A figure, a photograph, a graph: How do I format a figure? How do I credit my source?
What is a figure?
Charts, graphs, photographs, and infographics are all examples of figures.
The goal of a figure is to help readers understand your work. They should be attractive and accessible. The APA Style guidelines for figures help ensure your visual displays are formatted clearly and consistently, thus contributing to the goal of effective communication.
APA Style figures have the following basic components:
- number:The figure number (e.g., Figure 1) appears above the figure title and image in bold font. Number figures in the order in which they are mentioned in your paper.
- title:The figure title appears one double-spaced line below the figure number. Give each figure a brief but descriptive title, and capitalize the figure title in italic title case.
- image:The image portion of the figure is the graph, chart, photograph, drawing, or other illustration itself. If text appears in the image of the figure (e.g., axis labels), use a sans serif font between 8 and 14 points.
- legend:A figure legend, or key, if present, should be positioned within the borders of the figure and explains any symbols used in the figure image. Capitalize words in the figure legend in title case.
- note: copyright attribution.
Example – a photograph
A room in the Mandarin Oriental Hotel, Geneva.
Adapted from Mandarin Oriental, Geneva (https://www.mandarinoriental.com/geneva/rhone-river/luxury-hotel). 2020 © Mandarin Oriental Hotel Group Limited.
This example photograph shows how to include a copyright attribution in a figure note when you have reprinted or adapted a figure from a company website, in this case Mandarin Oriental. You can usually find the copyright statement at the very bottom of the webpage.
Example – a graph
Mean Regression Slopes in Experiment 1
The sample line graph shows how to include a copyright attribution in a figure note when you have reprinted or adapted a copyrighted figure from a scholarly work such as a journal article (the format of the copyright attribution will vary depending on the source of the figure).
Wang, X.M., Lind, M., & Bingham, G.P. (2018). Large continuous perspective change with noncoplanar points enables accurate slant perception. Journal of Experimental Psychology: Human Perception and Performance, 44(10), 1513. https://doi.org/10.1037/xhp0000553
Author – WHO? Use the family name followed by the initial letter of the first name. Use the ampersand “&” before the family name of the last author in the list. Check you have included the commas “,” and periods “.” in the correct place.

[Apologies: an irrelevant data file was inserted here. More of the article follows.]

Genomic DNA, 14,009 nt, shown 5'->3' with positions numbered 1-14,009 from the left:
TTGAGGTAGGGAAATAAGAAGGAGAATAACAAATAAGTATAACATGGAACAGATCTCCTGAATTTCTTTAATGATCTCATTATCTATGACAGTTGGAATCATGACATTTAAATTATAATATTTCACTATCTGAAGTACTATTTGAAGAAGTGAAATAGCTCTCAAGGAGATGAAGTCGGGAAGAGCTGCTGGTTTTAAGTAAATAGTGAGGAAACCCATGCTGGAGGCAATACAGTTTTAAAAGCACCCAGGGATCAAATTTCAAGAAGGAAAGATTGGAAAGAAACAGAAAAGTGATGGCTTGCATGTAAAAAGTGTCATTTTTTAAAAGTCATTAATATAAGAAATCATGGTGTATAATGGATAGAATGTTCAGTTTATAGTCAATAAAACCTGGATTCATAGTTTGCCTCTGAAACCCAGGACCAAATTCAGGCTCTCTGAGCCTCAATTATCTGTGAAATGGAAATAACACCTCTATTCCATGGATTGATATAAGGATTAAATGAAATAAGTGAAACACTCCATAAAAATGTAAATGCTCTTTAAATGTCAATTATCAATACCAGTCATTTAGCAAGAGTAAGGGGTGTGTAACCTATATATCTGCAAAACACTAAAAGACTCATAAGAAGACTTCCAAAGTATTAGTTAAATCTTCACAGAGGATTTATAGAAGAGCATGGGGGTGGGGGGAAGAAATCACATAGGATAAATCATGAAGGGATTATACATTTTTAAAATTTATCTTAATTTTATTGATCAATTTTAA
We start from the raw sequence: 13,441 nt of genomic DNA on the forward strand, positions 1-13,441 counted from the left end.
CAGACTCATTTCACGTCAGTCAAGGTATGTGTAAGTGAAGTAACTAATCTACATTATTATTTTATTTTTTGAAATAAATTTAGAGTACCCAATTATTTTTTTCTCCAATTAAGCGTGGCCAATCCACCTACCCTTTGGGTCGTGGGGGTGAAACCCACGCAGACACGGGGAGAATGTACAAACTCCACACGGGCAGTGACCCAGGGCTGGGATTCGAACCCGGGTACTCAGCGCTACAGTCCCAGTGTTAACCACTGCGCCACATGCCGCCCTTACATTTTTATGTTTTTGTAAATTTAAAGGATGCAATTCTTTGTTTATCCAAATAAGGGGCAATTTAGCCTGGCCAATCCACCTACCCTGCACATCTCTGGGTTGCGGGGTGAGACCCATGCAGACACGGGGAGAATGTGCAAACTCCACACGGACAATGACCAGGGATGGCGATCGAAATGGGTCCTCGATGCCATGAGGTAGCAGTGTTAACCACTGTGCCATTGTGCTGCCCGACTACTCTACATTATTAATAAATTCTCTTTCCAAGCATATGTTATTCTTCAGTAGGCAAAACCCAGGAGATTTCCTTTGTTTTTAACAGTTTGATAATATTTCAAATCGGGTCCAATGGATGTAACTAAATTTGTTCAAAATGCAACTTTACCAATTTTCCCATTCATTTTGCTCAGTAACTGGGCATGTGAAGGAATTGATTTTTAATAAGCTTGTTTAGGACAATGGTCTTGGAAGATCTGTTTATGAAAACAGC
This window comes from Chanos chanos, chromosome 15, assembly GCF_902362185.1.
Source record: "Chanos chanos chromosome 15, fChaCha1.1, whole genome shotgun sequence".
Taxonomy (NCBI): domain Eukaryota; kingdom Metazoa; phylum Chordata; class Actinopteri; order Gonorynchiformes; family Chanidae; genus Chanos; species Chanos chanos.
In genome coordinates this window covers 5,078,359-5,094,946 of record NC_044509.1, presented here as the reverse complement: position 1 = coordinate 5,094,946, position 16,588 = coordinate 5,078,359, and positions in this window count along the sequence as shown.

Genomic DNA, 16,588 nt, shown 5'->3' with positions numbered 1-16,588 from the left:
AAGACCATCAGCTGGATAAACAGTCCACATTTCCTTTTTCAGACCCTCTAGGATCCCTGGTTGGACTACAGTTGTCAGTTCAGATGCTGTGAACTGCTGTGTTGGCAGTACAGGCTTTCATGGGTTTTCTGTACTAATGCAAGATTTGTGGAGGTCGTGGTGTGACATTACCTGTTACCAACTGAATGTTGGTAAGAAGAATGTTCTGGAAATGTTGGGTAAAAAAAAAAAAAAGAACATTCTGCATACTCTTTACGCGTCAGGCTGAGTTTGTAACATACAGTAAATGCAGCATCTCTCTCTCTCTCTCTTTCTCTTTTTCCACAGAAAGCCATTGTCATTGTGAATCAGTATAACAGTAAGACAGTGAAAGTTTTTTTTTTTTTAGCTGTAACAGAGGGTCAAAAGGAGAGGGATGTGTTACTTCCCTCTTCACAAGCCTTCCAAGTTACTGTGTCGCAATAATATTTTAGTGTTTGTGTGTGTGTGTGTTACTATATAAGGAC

Date – WHEN? Write the year of publication of the article enclosed in parentheses ( ). Check you have included the period “.” in the correct place.
Title – WHAT? Write the title of the article. Use sentence-style capitalization, meaning the initial letter of the first word should be capitalized, following words should be lower case. If there is a period *.” or colon “:” in the title of the article, the initial letter of the following word should be capitalized. The names of people, countries, and so on should have an initial capital letter. End the title with a period “.”.
Source – WHERE? Write the name of the journal in italics. Each main word in the journal title should be capitalized. The volume number of the journal should be in italics. The issue number is in normal font (not italicized) and enclosed in parentheses ( ). Write the page numbers of the beginning and end of the article, separated by a hyphen “-“. End with a period “.”. If the article has a DOI (digital object identifier), you should include it as a hyperlink (i.e. beginning with http:// or https://.
Corresponding in-text citation styles
Parenthetical citation: The hospitality industry will expand by 3% (Wang et al., 2018).
Narrative citation: Wang et al., (2019).predict that the hospitality industry will expand by 3%.
For more information, see
American Psychological Association. (2020). Publication manual of the American Psychological Association (7th ed.), pp. 195-252.
American Psychological Association. (n.d). Figure set up. https://apastyle.apa.org/style-grammar-guidelines/tables-figures/figures